Family background and education
His ancestors were Xiongnu nomadic people. The putative ‘seventh generation’ family head, Liu Liang, was an official of the Northern Wei (386-534), who followed the Emperor Xiaowen (471-499) when he established the capital at Luoyang in 494. Following the government sinification policy, he became Han and register his surname as Liu. From then on the family was based in Luoyang.
Liu Yuxi’s father, Li Xu, was forced to leave Luoyang to avoid the An Lushan rebellion (755-763) and went to Jiaxing (in the north of present-day Zhejiang Province). Liu Yuxi was born and grew up in the south. In his youth he studied with two renowned poets in Kuaiji (now Shaoxing), the Chan (Zen) monks Lingche (靈澈, 746-816) and Jiaoran (皎然, 730-799), and his later works often reflected this Buddhist sensibility.
|Japanese:||りゅう うしゃく Ryū Ushaku|
|Zì (字):||Mèng dé (梦得; Meng-te in Wade-Giles)|
|Hào (號):||Shī háo (詩豪; Shih-hao in Wade-Giles)|
In 793, Liu passed the jinshi imperial examination. One of the other successful candidates that year was another great poet, Liu Zongyuan, whose career was to be closely connected to that of Liu Yuxi. That same year, Liu Yuxi went on to pass the higher examination (boxue hongceke). In 795, the Ministry of Appointments sent him to be a tutor to the Heir Apparent, a sign that he was destined from a prominent career. However, in 796, his father suddenly died and he had to return to Yangzhou.
In 800, Liu became a secretary to the important scholar-official Du You who had been made the military governor of Xusihao Circuit, in charge of suppressing an insurrection in Xuzhou, enabling Liu to see army life at first hand. Later he followed Du You to Yangzhou, where he enjoyed the company of the poet Li Yi.
In 802. Liu was transferred to be a registrar (zhubu) in Weinan (in Shaanxi). The following year, on the recommendation of an official in the Imperial Censorate called Li Wen, Liu was transferred to the post of investigating censor. At that time, the essayist and poet Han Yu was already also working as an investigating censor, with Liu Zongyuan shortly to join him. These three literary giants of the middle Tang period became friends and were to remain in close contact for the rest of their lives.
Yongzhen Reform and banishment
In 805, the Emperor Dezong died and was succeeded by his son Shunzong. The government was entrusted to two reformers associated with the new emperor, Wang Shuwen and Wang Pi, 'imperial scholars' of the Hanlin Academy, who initiated the 'Yongzhen Reform' (after the new emperor's reign title). Liu Yuxi and Liu Zongyuan were closely connected to these officials, working immediately under them. However the emperor was in poor health and after only five months, the powerful eunuchs forced him to abdicate in favour of his son, who became Emperor Xianzong. The reform party lost power, Wang Shuwen was ordered to commit suicide, and the officials connected with the 'Yongzhen Reform' were banished to remote parts of the empire.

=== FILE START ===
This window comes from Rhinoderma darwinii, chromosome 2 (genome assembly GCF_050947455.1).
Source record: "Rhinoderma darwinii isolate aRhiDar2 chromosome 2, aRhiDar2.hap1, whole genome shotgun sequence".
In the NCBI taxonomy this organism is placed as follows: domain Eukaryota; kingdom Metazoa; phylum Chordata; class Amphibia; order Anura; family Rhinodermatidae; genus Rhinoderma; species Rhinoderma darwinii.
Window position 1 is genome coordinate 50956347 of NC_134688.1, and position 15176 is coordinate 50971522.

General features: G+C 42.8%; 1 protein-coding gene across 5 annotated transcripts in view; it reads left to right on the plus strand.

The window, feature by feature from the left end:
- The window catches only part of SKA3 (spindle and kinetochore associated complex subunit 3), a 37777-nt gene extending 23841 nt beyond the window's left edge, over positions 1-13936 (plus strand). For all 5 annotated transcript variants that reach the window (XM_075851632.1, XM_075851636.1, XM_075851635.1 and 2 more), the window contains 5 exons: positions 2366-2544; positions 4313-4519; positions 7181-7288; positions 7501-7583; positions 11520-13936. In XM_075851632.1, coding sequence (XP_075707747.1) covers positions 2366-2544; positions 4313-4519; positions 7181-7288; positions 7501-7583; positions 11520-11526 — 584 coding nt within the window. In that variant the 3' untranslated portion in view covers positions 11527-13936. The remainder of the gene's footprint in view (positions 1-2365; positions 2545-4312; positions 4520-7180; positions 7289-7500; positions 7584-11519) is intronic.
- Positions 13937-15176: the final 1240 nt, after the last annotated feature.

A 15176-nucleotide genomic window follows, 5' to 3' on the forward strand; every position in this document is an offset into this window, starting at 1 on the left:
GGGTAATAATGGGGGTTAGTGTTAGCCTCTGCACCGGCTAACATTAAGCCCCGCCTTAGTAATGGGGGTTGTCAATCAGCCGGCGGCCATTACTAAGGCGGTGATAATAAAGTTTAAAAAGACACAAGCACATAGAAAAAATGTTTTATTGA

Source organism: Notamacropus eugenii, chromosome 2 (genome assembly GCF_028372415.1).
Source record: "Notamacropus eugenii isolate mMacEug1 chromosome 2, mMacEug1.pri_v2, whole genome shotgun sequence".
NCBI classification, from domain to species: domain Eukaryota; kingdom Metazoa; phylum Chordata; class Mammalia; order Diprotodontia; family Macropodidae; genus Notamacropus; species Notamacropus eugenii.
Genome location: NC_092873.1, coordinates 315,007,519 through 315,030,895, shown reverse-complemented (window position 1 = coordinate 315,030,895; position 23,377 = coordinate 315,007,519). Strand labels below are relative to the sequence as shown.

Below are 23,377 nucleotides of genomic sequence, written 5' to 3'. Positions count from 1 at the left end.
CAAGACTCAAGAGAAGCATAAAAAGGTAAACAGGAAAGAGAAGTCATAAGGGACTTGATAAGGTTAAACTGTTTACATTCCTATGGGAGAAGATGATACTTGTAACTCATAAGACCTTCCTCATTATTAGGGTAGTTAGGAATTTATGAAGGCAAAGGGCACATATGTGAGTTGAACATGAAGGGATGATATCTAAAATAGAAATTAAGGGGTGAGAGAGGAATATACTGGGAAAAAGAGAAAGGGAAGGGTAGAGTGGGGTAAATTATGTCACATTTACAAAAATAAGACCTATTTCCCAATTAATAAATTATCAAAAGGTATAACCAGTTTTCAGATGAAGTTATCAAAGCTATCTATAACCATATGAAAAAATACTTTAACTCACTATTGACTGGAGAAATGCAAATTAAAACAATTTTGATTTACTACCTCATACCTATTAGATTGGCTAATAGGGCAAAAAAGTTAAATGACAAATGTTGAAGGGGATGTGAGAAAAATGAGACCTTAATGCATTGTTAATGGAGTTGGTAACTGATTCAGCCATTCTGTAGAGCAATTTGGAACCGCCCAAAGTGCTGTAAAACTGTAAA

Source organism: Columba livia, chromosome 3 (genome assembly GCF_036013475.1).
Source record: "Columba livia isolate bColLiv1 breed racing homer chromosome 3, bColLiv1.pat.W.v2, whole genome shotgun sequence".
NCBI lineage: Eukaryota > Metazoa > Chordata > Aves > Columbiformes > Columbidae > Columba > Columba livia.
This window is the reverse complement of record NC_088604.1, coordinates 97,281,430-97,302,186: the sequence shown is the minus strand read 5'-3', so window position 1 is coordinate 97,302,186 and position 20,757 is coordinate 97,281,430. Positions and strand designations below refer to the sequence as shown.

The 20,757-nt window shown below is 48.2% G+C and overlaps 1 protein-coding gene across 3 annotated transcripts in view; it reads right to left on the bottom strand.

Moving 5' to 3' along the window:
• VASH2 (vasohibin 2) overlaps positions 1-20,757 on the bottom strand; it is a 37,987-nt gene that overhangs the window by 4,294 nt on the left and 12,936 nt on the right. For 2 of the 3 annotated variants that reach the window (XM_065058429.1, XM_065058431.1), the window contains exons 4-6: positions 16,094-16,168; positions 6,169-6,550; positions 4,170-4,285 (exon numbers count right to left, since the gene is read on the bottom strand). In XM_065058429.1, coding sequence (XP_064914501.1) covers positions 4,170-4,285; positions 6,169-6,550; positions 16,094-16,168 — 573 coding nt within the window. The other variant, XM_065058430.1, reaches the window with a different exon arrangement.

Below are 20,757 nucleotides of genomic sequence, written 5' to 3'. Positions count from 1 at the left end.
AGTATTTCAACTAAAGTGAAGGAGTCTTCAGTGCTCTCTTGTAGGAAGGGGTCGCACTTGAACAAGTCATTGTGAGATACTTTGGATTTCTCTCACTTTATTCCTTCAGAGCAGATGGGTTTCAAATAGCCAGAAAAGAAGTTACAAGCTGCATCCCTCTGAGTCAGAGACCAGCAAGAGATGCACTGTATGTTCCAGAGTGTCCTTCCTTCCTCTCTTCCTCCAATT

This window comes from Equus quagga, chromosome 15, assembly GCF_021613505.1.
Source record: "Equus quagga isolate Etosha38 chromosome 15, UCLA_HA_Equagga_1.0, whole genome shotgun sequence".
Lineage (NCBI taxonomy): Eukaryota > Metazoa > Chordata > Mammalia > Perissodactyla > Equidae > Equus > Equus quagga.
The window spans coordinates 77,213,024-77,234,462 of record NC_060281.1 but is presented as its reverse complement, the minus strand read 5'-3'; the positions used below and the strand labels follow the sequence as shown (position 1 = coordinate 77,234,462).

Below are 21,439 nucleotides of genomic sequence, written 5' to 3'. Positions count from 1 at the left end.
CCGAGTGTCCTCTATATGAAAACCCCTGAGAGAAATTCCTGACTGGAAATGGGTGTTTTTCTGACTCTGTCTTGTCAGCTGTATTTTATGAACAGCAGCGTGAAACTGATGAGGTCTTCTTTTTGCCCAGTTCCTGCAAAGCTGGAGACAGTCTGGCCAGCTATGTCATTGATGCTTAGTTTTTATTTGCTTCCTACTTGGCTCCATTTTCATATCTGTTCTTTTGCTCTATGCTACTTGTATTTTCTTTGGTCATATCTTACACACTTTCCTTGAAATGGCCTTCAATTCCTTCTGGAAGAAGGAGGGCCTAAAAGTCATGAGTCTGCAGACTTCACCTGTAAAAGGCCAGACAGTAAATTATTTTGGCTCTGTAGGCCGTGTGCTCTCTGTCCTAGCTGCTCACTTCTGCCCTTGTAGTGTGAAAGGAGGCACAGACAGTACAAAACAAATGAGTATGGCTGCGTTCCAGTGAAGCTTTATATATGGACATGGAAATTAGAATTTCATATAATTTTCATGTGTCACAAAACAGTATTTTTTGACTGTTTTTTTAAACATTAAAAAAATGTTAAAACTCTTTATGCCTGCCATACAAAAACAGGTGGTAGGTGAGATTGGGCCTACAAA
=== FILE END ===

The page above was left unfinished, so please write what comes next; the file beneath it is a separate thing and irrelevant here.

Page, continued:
Liu Yuxi was sent to Lianzhou in Guangdong to be the local governor, then redirected, in a further demotion, to Langzhou in Hunan. Liu Zongyuan was sent to Yongzhou, another city in the same province. Others in the same group of banished officials included Wei Zhiyi, Cheng Yi, Han Ye (韓曄), Han Tai (韓泰), and Ling Zhun (凌准 ).
Second period of banishment and subsequent recall
In 815, Liu and the other Yongzhen reformers were recalled to the capital. Early the following year, he reached Changan, and unrepentantly wrote a poem with a veiled satire on court politics (The Peach Blossoms of Xuandu Temple 玄都觀桃花 ) that helped earn him another immediate banishment. Liu was to be sent to be the prefect of Bo (播州, in modern Zunyi, Guizhou), but as this would have been too hard a living place for Liu's mother, Liu Zongyuan offered to go there instead. Finally Pei Du, the deputy chief imperial censor (御史中丞, Yushi Zhongcheng), persuaded the emperor that Liu could be the local governor in Lianzhou in Guangdong, while Liu Zongyuan was sent to Liuzhou in Guangxi. In 821, Liu was again transferred to Kuizhou (on the Yangtze River), then transferred to another post at Hezhou (Guangxi).
In 826, Liu was again recalled, this time to Luoyang, ending the long period of his banishment from the court. In 827, he was given a post in the government, becoming a director (langzhong) of a bureau the following year. With the support again of the (then) Chancellor Pei Du, Liu was once again promoted to be an Academician (Jixianxueshi 集贤院学士), a post that lasted for four years, during which he was able to associate with Pei Du, Cui Qun and the poet Bai Juyi. In 828, he was able to visit Changan, where he wrote the poem Visiting Xuandu Temple Again (再遊玄都觀 Zài Yóu Xuándū Guān), noting that the peach trees had all disappeared, since his previous visit 14 years earlier.
In 830, Pei Du resigned as chancellor, and Liu was again given a provincial post, this time as governor in Suzhou, where his work on flood control was particularly appreciated. The local people designated him, with Wei Yingwu and Bai Juyi, as one of the ‘Three Worthies’ (三贤 sanxian), later to be commemorated in the ‘Three Worthies Hall’ (三贤堂). After Suzhou, he was posted to Ruzhou (in Henan) and Tongzhou (in Shaanxi).
In 836, he left Tongzhou to take up a nominal post in the household of the Heir Apparent in Luoyang. In 841, he also became an ‘Acting Adviser’ to the Director of the Board of Rites (Jianjiao Libu Shangshu 检校礼部尚书). At that time Bai Juyi was also in retirement in Luoyang and the two old poets were able to spend time together. Liu Yuxi died in the autumn of 842 at the age of 71. He was given the posthumous rank of ‘Minister of Revenue’ (Hubu Shangshu 户部尚书).